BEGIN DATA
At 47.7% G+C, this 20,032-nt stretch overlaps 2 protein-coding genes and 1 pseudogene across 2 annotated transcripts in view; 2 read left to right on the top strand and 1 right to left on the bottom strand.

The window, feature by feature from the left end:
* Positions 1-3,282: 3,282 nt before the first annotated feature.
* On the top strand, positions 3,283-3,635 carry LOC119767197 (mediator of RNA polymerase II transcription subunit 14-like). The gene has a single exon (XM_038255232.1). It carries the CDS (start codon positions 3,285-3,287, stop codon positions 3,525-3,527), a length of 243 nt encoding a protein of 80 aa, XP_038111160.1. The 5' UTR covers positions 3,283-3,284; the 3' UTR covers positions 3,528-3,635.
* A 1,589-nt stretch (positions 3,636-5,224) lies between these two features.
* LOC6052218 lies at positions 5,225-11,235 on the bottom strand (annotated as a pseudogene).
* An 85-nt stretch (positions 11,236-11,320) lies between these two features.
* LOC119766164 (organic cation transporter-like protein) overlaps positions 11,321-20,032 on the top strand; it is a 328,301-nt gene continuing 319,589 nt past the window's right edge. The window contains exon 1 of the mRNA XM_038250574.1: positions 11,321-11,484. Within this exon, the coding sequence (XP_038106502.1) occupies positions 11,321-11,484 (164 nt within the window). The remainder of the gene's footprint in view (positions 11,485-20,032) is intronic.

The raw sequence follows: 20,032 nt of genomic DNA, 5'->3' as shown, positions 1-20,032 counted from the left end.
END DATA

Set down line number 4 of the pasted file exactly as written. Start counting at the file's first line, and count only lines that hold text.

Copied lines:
* On the top strand, positions 3,283-3,635 carry LOC119767197 (mediator of RNA polymerase II transcription subunit 14-like). The gene has a single exon (XM_038255232.1). It carries the CDS (start codon positions 3,285-3,287, stop codon positions 3,525-3,527), a length of 243 nt encoding a protein of 80 aa, XP_038111160.1. The 5' UTR covers positions 3,283-3,284; the 3' UTR covers positions 3,528-3,635.